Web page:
Vernon News

Advocate cries 'discrimination' for Okanagan Rail Trail e-bike ban

A senior e-biker on the Okanagan Rail Trail.
Image Credit: SUBMITTED/Shelia Fraser

An e-bike advocate says the Regional District of North Okanagan's ban on certain e-bikes discriminates against a large proportion of the population.

E-bike store owner Shelia Fraser told the recent ban on certain types of e-bikes from parts of the Okanagan Rail Trail has prevented many seniors and others less abled from accessing the trail.

"They have really discriminated against a large portion of the Okanagan population," Fraser said. "I have an 85-year-old customer who rides an e-bike and he says they've taken away his ability to ride the bike on the Okanagan trail."

READ MORE: Completion of Okanagan Rail Trail's missing link finally in sight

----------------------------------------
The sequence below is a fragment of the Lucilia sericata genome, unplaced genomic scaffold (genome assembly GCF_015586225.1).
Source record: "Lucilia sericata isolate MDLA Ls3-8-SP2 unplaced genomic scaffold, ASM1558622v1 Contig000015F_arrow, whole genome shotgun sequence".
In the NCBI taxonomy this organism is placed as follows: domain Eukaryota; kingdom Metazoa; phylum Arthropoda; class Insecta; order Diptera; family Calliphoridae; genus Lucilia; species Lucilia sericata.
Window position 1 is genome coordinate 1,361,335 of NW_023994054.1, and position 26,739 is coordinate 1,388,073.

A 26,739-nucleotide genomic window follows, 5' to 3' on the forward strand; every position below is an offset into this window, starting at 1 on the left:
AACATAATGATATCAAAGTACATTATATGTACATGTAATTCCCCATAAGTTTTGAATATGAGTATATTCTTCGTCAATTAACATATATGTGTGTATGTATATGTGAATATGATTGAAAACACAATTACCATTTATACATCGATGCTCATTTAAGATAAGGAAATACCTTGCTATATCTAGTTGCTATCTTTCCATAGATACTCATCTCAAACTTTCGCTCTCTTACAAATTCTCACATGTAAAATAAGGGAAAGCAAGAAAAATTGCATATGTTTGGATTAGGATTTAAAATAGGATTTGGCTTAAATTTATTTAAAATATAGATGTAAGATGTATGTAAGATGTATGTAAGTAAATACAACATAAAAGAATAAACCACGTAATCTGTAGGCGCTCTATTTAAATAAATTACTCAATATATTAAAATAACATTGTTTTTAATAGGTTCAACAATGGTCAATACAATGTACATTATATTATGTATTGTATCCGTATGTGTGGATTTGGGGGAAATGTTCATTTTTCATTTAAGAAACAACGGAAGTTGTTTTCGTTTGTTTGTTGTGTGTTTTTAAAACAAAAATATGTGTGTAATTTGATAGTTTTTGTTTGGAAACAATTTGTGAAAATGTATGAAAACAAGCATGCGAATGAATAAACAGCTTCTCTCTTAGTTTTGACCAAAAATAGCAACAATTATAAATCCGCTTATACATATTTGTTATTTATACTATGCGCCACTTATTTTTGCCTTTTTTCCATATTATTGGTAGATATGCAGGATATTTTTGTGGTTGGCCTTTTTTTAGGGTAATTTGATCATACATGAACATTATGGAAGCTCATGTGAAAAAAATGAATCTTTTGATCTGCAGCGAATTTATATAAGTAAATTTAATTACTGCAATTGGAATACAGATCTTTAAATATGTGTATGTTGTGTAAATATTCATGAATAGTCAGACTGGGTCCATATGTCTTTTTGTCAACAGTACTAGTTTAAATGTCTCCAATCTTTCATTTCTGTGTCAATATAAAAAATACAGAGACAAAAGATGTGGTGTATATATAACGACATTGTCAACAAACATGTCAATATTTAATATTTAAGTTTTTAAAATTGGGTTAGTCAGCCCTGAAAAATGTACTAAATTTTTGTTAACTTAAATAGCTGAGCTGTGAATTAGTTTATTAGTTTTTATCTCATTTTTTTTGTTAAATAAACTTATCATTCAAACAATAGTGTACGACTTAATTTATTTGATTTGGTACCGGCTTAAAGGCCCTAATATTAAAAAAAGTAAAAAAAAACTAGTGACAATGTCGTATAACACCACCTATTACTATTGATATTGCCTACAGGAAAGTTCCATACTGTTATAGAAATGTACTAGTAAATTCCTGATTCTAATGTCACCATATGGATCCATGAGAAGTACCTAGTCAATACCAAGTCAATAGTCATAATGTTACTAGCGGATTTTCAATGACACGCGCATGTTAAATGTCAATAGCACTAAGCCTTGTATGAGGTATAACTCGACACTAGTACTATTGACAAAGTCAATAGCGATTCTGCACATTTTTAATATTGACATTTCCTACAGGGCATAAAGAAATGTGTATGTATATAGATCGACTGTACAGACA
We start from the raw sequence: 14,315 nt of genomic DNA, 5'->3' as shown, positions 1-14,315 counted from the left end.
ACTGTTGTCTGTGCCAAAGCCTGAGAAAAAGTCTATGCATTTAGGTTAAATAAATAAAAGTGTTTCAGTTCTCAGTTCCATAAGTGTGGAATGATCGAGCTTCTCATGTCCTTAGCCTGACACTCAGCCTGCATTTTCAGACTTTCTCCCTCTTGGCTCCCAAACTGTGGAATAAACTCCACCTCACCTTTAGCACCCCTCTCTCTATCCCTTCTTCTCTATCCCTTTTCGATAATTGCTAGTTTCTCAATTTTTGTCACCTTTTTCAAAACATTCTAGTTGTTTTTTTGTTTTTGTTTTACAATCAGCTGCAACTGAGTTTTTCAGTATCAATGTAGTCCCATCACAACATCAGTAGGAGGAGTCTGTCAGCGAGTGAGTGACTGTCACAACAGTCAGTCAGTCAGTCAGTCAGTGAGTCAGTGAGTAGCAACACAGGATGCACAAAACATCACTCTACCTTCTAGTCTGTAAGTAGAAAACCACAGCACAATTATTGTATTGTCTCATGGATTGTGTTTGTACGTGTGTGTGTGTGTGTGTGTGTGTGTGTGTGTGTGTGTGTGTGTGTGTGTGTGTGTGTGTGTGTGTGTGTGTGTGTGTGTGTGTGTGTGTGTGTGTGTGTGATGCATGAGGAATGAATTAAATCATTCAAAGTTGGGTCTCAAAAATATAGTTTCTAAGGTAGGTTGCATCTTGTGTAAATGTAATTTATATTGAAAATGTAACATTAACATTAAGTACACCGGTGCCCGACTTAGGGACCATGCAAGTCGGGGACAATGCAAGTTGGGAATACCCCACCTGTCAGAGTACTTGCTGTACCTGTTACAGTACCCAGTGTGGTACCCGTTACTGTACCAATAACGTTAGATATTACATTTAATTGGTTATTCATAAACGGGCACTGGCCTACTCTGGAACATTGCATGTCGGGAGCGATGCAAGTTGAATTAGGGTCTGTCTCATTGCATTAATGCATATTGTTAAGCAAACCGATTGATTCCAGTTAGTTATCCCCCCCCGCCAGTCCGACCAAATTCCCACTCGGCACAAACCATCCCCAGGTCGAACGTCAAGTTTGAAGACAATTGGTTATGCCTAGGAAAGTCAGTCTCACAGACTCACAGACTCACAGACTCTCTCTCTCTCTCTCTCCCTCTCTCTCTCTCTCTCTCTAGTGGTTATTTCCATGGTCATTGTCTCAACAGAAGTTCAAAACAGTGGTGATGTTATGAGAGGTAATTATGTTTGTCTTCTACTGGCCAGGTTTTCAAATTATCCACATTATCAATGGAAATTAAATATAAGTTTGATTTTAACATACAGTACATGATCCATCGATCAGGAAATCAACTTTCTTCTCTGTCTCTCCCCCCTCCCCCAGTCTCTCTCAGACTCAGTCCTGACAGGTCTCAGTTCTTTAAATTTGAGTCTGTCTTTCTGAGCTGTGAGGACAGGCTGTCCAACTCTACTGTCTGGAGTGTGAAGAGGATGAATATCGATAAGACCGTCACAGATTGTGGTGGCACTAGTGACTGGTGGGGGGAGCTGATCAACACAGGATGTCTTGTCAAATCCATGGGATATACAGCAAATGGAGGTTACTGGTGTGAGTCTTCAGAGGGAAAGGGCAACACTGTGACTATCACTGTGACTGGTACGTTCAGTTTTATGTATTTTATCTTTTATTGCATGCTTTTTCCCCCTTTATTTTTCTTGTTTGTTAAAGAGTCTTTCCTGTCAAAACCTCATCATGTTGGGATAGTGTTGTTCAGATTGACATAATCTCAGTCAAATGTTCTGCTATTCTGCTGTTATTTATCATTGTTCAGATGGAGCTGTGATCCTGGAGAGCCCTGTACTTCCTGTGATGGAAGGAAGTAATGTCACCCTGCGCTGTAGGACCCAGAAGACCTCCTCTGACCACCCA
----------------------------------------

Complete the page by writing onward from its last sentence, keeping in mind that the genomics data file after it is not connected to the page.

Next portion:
The controversy erupted this spring when signs appeared along the trail advising trail users that Class 2 and 3 e-bikes were prohibited from the section of the rail trail under the regional district's jurisdiction. It runs from Coldstream to roughly the Crystal Waters subdivision, about five kilometres north of Oyama.

The bylaw was passed in July 2021 and replicated rules implemented by B.C. Parks in 2019. The regional district said the bylaw was introduced after it received complaints. To date, no one had been issued a $200 fine.

The bylaw outlaws Class 2 e-bikes which have a throttle as well as a pedal-assist function but allows Class 1 e-bikes which just have the pedal-assist mode.

However, Fraser said many e-bike riders need the throttle function.

READ MORE: Petition launched against Okanagan Rail Trail e-bike ban

"The throttle was intended to be an assistance tool just to assist a rider from a dead stop or a fatigued rider when they are on a long haul," Fraser said. "I had a customer with a heart condition that can't pedal the whole distance of the trail yet (but) he loves to go out there with his wife and he needs his throttle to be able to do that."